Knives used in record number of killings
Blades, including knives and swords, were used in 58% of fatal attacks in Scotland during 2008-9.
Knives were the most commonly-used weapon in killings in Scotland in the last two years, figures revealed.
Blades, including knives and swords, were used to attack 58% of victims, homicide statistics for 2008-9 revealed. A rise of 10% on the previous year.
Hitting and kicking someone to death was the method used against 10% of victims, with 8% of victims either poisoned or struck with a blunt instrument, according to the Government's statistics.
However, the number of homicide cases recorded by police has dropped, with 97 cases and 99 victims, compared to 115 cases and 115 victims for the preceding two-year period.
Strathclyde had 59 homicide cases, the highest number in Scotland and a reduction of seven compared to the 2007-08 period.
The profile of victims and those accused of killing them was also revealed, with men in the prime of their life most likely to be killed by another man fitting this description.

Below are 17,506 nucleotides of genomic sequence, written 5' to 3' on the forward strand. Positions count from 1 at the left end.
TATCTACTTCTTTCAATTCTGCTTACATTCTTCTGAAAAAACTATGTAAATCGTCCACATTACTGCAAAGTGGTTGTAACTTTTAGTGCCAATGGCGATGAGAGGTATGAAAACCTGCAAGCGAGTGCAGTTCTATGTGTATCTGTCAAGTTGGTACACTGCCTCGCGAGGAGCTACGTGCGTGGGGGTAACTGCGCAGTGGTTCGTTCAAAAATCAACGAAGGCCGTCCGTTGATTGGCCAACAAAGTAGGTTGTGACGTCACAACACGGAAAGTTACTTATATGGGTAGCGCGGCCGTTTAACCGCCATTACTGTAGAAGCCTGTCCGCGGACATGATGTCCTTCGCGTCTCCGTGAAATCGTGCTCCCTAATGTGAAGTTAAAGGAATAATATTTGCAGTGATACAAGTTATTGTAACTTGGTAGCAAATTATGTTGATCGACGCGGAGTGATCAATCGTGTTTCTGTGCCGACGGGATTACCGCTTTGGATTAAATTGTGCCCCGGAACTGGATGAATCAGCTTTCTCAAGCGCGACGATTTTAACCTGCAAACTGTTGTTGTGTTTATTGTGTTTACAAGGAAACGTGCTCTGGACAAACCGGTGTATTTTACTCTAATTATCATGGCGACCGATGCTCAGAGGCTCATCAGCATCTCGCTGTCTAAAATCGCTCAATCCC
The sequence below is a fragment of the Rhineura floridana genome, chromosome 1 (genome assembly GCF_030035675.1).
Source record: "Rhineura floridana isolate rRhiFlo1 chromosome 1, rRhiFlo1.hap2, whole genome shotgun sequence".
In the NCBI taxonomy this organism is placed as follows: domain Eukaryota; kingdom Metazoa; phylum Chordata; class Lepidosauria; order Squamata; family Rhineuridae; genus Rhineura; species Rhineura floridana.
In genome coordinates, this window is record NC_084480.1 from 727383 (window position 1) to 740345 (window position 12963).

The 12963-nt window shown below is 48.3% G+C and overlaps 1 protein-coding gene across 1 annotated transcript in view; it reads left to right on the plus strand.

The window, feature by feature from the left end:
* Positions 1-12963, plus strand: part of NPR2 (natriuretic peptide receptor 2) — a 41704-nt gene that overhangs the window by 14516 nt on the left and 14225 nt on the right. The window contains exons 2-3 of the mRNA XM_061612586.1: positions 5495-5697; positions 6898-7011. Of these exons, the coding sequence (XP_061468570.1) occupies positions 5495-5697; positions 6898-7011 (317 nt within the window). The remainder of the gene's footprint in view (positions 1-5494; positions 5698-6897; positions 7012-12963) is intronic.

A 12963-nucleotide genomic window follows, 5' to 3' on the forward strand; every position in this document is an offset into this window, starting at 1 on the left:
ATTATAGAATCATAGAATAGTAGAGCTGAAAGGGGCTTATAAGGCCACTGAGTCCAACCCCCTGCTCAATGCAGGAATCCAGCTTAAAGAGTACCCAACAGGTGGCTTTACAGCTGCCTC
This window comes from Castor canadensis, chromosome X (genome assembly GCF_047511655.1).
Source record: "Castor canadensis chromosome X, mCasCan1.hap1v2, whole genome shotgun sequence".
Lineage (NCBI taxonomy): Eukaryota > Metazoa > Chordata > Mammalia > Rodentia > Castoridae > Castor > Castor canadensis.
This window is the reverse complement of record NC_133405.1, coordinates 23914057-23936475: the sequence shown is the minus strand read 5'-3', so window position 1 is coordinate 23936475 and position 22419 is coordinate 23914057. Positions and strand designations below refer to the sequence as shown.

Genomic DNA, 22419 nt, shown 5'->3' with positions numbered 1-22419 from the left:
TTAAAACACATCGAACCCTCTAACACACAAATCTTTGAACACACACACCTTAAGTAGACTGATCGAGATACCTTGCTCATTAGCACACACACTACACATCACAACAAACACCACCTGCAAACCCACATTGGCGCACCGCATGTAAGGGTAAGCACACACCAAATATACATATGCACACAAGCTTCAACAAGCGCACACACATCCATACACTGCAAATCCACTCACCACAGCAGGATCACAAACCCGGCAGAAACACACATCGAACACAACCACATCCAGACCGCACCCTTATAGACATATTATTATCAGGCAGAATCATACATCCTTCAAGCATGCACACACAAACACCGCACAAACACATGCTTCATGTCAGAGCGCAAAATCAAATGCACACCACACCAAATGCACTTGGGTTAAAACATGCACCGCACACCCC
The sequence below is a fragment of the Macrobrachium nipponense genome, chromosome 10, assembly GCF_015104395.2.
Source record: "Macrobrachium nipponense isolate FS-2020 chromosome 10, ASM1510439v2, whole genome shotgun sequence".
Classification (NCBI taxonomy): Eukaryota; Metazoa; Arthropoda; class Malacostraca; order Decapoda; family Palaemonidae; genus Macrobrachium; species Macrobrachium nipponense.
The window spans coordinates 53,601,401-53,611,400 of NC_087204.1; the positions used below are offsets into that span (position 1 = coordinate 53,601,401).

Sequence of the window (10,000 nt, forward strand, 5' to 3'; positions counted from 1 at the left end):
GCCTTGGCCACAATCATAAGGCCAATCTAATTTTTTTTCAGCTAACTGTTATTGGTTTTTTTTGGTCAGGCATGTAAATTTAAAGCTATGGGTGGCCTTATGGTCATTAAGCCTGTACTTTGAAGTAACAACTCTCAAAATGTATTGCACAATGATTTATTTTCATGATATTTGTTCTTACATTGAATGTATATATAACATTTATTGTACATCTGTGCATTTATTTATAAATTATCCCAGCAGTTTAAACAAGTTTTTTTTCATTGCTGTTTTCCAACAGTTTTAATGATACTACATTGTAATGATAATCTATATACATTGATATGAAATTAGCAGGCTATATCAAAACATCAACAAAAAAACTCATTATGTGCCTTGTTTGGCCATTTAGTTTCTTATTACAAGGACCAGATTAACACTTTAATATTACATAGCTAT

A total of 71 men and 28 women were killed during the most recent period measured. Of the 71 male victims, 33 were aged 31 to 50 and 27 were aged 16 to 30. Women aged between 31 and 50 were the most likely to be killed.
The accused were most commonly men aged 16 to 30, followed by men aged 31 to 50. Women aged 31 to 50 were the most common age group in the accused category.
Of the 96 victims where an accused has been identified, 84% were killed by someone known to them.
The statistics also revealed that 30% of those accused of committing homicide were drunk and 6% were on drink and drugs.
Justice Secretary Kenny MacAskill said that tackling Scotland's drinking culture could result in less violent crime.
He said: "These figures provide further depressing evidence of the toll that Scotland's drinking culture is taking on this country."
Mr MacAskill said it was likely that the number of killers who were drunk is higher, given that they were not always apprehended immediately.
He added: "If we successfully tackle Scotland's drinking culture we can significantly reduce the number of people who get caught up in violent crime."
Mr MacAskill said Government measures included increasing the number of jail terms for knife carriers and explaining the consequences of carrying knives to youngsters.
Homicide is defined as cases of murder or culpable homicide.
Causing death by dangerous driving and causing death by careless driving while under the influence of drink or drugs are excluded.